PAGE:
Stormont Assembly members' pay will be reduced by more than £13,000 as they are not performing all their functions, Secretary of State Karen Bradley said.
The announcement comes a week after protests were held all across Northern Ireland as part of the We Deserve Better campaign started by Dylan Quinn with over 1,000 people attending the rally in Enniskillen which called for a cut in MLA salaries if they did not return to government.
Northern Ireland's devolved legislature in Belfast has not sat since early last year in a row over identity issues like the Irish language, which has prevented the appointment of ministers.
Mrs Bradley told Parliament: "While Assembly members continue to perform valuable constituency functions, it is clear that during any such interim period they will not be performing the full range of their legislative functions.
"So, in parallel, I will take the steps necessary to reduce Assembly members' salaries in line with the recommendations made by Trevor Reaney.
"The reduction will take effect in two stages, commencing in November - it would not reduce the allowance for staff as I do not think that MLAs' [Members of the Legislative Assembly] staff should suffer because of the politicians' failure to form an Executive."
Mrs Bradley's predecessor as Northern Ireland secretary, James Brokenshire, commissioned former Assembly chief executive Mr Reaney to examine the controversial issue of paying Assembly members.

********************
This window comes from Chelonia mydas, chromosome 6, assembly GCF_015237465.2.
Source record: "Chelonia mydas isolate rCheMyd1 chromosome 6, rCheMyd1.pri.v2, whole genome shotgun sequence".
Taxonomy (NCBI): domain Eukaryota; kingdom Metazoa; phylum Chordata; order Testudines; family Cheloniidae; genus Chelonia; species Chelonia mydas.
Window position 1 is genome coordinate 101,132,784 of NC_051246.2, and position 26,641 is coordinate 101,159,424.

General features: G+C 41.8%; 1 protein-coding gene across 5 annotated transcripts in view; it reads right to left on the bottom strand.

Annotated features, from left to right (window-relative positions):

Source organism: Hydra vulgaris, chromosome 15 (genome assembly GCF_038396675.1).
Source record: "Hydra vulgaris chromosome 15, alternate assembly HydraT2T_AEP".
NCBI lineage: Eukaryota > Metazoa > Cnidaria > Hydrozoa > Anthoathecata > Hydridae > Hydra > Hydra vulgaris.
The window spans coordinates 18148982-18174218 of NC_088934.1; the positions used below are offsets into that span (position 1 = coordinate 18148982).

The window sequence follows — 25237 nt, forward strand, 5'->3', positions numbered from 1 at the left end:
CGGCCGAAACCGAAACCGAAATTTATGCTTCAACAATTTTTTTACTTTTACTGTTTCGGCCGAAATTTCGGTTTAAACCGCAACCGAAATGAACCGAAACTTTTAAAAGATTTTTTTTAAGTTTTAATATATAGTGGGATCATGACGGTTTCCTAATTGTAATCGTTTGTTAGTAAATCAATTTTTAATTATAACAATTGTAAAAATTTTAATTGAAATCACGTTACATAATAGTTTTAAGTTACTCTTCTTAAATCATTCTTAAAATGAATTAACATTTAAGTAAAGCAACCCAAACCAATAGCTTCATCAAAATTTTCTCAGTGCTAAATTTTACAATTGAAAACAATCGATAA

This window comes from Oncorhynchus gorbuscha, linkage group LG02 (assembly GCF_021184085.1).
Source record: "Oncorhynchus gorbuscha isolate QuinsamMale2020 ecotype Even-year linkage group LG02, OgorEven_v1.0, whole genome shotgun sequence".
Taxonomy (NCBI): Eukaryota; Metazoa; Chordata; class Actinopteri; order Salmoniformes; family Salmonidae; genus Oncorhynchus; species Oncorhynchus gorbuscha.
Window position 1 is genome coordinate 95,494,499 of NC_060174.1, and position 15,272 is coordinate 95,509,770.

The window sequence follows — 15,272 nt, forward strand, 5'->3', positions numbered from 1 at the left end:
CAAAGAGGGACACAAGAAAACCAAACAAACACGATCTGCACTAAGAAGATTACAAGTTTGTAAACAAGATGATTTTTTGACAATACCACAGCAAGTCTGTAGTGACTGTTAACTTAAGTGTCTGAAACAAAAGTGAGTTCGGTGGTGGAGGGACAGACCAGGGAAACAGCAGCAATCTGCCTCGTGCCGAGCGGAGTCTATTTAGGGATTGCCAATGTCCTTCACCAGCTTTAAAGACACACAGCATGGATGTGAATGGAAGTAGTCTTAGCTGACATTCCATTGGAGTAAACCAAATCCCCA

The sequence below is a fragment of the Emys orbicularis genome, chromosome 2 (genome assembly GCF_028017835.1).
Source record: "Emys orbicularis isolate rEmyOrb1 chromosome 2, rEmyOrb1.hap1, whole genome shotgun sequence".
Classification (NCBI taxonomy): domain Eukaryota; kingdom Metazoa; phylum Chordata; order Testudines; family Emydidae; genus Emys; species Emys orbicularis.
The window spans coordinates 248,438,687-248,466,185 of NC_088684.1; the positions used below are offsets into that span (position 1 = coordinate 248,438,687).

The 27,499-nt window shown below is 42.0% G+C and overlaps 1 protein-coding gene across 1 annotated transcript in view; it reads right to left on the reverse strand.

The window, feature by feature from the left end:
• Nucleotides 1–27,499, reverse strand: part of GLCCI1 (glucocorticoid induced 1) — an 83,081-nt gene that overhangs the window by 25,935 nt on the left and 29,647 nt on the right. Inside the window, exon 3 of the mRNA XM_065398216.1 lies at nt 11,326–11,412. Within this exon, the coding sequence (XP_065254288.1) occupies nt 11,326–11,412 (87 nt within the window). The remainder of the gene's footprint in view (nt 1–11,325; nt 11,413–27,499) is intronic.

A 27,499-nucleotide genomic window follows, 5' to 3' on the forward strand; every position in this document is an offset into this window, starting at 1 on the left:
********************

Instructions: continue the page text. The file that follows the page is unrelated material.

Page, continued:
He recommended the 27.5% cut, a move that would take the standard salary rate of £49,500 down to £35,888 in two stages.
Public services have suffered because no ministers are in place to make major decisions.
Controversial issues like provision of abortion cannot be addressed in the absence of an Assembly.
In explaining the need for a "stepped approach", Mr Reaney said the impact of any salary reduction on MLAs' personal circumstances has been acknowledged.
Mr Reaney added that research shows Assembly members spend 50% to 60% of their time on constituency work.
The average working week exceeds 50 hours, and sometimes up to 80 hours he added.
The Secretary of State also spoke about the decision making by civil servants in the absence of an Executive telling MPs: "I recognise that there is a need to provide reassurance and clarity to both the Northern Ireland Civil Service and the people of Northern Ireland on the mechanisms for the continued delivery of public services.
"So, the legislation I intend to introduce after the conference recess will also include provisions to give greater clarity and certainty to enable Northern Ireland departments to continue to take decisions in Northern Ireland in the public interest and to ensure the continued delivery of public services."
The Secretary of State also ruled out calling an election saying it would not be helpful "during this time of significant change and political uncertainty" or "would increase the prospects of restoring the Executive."